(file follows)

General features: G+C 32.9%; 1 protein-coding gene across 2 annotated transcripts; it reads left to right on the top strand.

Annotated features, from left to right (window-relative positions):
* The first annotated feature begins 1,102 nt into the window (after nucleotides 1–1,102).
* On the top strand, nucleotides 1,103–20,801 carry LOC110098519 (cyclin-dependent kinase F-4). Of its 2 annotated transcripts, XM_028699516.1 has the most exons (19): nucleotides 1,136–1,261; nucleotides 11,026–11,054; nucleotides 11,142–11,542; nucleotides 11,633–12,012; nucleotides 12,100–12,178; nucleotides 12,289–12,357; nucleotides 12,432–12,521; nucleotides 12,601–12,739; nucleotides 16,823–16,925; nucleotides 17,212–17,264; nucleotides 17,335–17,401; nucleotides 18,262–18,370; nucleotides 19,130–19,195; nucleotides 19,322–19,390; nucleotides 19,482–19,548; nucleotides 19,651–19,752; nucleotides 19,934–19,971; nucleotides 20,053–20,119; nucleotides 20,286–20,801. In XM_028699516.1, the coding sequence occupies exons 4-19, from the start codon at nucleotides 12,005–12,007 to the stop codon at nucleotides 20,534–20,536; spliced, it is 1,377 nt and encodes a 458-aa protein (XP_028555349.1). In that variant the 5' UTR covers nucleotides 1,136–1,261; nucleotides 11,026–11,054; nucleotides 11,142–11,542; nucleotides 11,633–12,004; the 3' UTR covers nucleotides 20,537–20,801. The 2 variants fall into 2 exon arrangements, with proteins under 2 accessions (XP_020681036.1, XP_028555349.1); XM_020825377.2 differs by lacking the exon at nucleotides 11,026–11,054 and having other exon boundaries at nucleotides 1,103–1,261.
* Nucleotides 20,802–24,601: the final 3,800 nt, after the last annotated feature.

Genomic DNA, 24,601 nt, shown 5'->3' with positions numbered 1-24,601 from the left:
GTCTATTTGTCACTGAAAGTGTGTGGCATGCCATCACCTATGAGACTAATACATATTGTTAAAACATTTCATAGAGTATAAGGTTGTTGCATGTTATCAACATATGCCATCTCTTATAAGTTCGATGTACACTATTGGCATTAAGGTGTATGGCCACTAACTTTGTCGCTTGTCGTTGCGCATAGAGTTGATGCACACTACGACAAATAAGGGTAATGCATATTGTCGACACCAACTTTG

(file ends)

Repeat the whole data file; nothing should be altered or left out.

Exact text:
General features: G+C 32.9%; 1 protein-coding gene across 2 annotated transcripts; it reads left to right on the top strand.

Annotated features, from left to right (window-relative positions):
* The first annotated feature begins 1,102 nt into the window (after nucleotides 1–1,102).
* On the top strand, nucleotides 1,103–20,801 carry LOC110098519 (cyclin-dependent kinase F-4). Of its 2 annotated transcripts, XM_028699516.1 has the most exons (19): nucleotides 1,136–1,261; nucleotides 11,026–11,054; nucleotides 11,142–11,542; nucleotides 11,633–12,012; nucleotides 12,100–12,178; nucleotides 12,289–12,357; nucleotides 12,432–12,521; nucleotides 12,601–12,739; nucleotides 16,823–16,925; nucleotides 17,212–17,264; nucleotides 17,335–17,401; nucleotides 18,262–18,370; nucleotides 19,130–19,195; nucleotides 19,322–19,390; nucleotides 19,482–19,548; nucleotides 19,651–19,752; nucleotides 19,934–19,971; nucleotides 20,053–20,119; nucleotides 20,286–20,801. In XM_028699516.1, the coding sequence occupies exons 4-19, from the start codon at nucleotides 12,005–12,007 to the stop codon at nucleotides 20,534–20,536; spliced, it is 1,377 nt and encodes a 458-aa protein (XP_028555349.1). In that variant the 5' UTR covers nucleotides 1,136–1,261; nucleotides 11,026–11,054; nucleotides 11,142–11,542; nucleotides 11,633–12,004; the 3' UTR covers nucleotides 20,537–20,801. The 2 variants fall into 2 exon arrangements, with proteins under 2 accessions (XP_020681036.1, XP_028555349.1); XM_020825377.2 differs by lacking the exon at nucleotides 11,026–11,054 and having other exon boundaries at nucleotides 1,103–1,261.
* Nucleotides 20,802–24,601: the final 3,800 nt, after the last annotated feature.

Genomic DNA, 24,601 nt, shown 5'->3' with positions numbered 1-24,601 from the left:
GTCTATTTGTCACTGAAAGTGTGTGGCATGCCATCACCTATGAGACTAATACATATTGTTAAAACATTTCATAGAGTATAAGGTTGTTGCATGTTATCAACATATGCCATCTCTTATAAGTTCGATGTACACTATTGGCATTAAGGTGTATGGCCACTAACTTTGTCGCTTGTCGTTGCGCATAGAGTTGATGCACACTACGACAAATAAGGGTAATGCATATTGTCGACACCAACTTTG